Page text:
Wolf (1991) updates this argument in relation to the hold ‘the beauty myth’ has over women in contemporary society claiming that the promotion of beauty products has replaced that of household products with modern magazines focusing on “beautywork rather than housework” p66. Wolf (1991) argues that chipping away at women’s self-confidence aids consumer capitalism by encouraging women to purchase a variety of supposed ‘remedies’ for things to specifically improve their appearance and desirability for the attention of men.
Many of the themes discussed within The Beauty Myth (1991) relating to how women experience sex, relationships, pornography and cultural capitalism in relation to the pursuit of beauty, remain particularly relevant as they continue to be dominant themes within contemporary society.
Wolf (1991) likens women’s continuous struggle to fit today’s narrow, force-fed definition of beauty as similar to the confinements of the medieval torture instrument the iron maiden, which is used throughout the book as a metaphor to describe women’s entrapment by ‘the beauty myth’. To support this argument, Wolf (1991) explores the different areas of social life. Within her chapter on sex, Wolf (1991) argues that images of women in advertising, television, magazines and pornography, all adhering to ‘the beauty myth’, exist to undermine women’s sense of sexual self-worth by pairing women’s sex appeal and satisfaction with specific beauty standards.
In the 1980s Andrea Dworkin presented a feminist discussion of pornography in her book Pornography: Men Possessing Women (1981). Wolf (1991) reworks parts of Dworkin’s argument claiming that the presence of sexualised images of women in mass culture and the popularity of ‘beauty pornography’ can damage women’s sexual confidence, separating young girls and women from their own sexuality by teaching them to “desire is to be desired” p157, before they learn to explore their sexuality in terms of how it makes them feel. For women, female sexuality has been taken from them at an early age and is in the hands of men, “keeping women’s eyes lowered to their own bodies, glancing up only to check the reflections in the eyes of men” p155. The emphasis on the appearance of females within society also encourages them to become wary and competitive towards each other, diminishing the potential for collective action (ibid).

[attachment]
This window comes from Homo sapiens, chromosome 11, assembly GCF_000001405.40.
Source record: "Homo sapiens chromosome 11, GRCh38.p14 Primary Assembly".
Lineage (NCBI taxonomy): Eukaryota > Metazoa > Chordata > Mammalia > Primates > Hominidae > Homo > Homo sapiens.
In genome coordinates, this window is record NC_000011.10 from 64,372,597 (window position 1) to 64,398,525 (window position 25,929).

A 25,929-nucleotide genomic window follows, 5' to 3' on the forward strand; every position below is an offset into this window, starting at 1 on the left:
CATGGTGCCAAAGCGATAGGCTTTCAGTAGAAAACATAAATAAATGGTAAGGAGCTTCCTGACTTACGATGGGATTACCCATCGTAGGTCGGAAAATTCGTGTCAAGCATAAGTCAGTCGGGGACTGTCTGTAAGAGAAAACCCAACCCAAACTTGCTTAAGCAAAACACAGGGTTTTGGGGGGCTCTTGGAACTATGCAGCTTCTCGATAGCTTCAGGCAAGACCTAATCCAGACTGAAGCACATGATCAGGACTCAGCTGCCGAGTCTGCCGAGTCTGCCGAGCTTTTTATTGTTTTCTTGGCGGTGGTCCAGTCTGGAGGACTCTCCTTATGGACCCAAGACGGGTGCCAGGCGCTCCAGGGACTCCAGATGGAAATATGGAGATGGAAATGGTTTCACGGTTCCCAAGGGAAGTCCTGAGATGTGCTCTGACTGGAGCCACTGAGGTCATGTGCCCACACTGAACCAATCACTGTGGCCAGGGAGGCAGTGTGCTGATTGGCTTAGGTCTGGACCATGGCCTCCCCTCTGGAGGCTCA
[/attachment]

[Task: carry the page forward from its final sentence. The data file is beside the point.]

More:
In 1997,Frederickson & Roberts developed their theory of sexual objectification. They contended that girls and women are socialized to “internalize an observers perspective as a primary view of their physical selves” p173. This can lead to emotions of shame and anxiety as well as frequent body monitoring in terms of dieting and/or exercise and
Twenty years on from The Beauty Myth, concerns regarding the effects of sexually objectifying media are popular once more. In 2010, the British Government commissioned a report conducted by psychologist Linda Papadopoulos looking into “the sexualisation of young people” (2010). Research found that young women are learning that being attractive is what is most important in society “and the only way to be attractive is to be submissive and overtly sexual” p51. Papadopoulos (2010) argues that ideal images of beauty portrayed in the media are misleading and “limiting” ibid. Wolf (1991) claims that within the media there are very few roles models for young girls and women which encourages then to turn to the most available source which magazines, television and the bombardment of images which emphasize beauty over any other achievement . Women who are successful solely on the basis of their talent or academic achievements are rarely celebrated.
The rise of ‘raunch culture’ has been addressed by feminist author Ariel Levy in the book, Female Chauvinist Pigs: Women and the Rise of Raunch Culture (2005), in which Wolf’s (1991) arguments regarding sex and culture are updated and developed. Levy (2005) claims that women now purposefully value themselves as sex objects for men. Women are embracing occupations such as lap dancing, stripping and glamour modelling with the view that it empowers them and enables them to express their sexuality, which they believe puts them on par with men on some level. However, this form of ‘feisty feminism’ and the rise of ‘raunch culture’ is not necessarily indicative of women’s changing attitudes, it can be superficial as women are often neglectful or unaware of the wider implications felt and experienced by women in similar circumstances. Levy (2005), alike Wolf (1991), argues that it does not matter how successful, accomplished or talented a women is because culture keeps reminding her that her core value depends on her beauty and perceived sex appeal.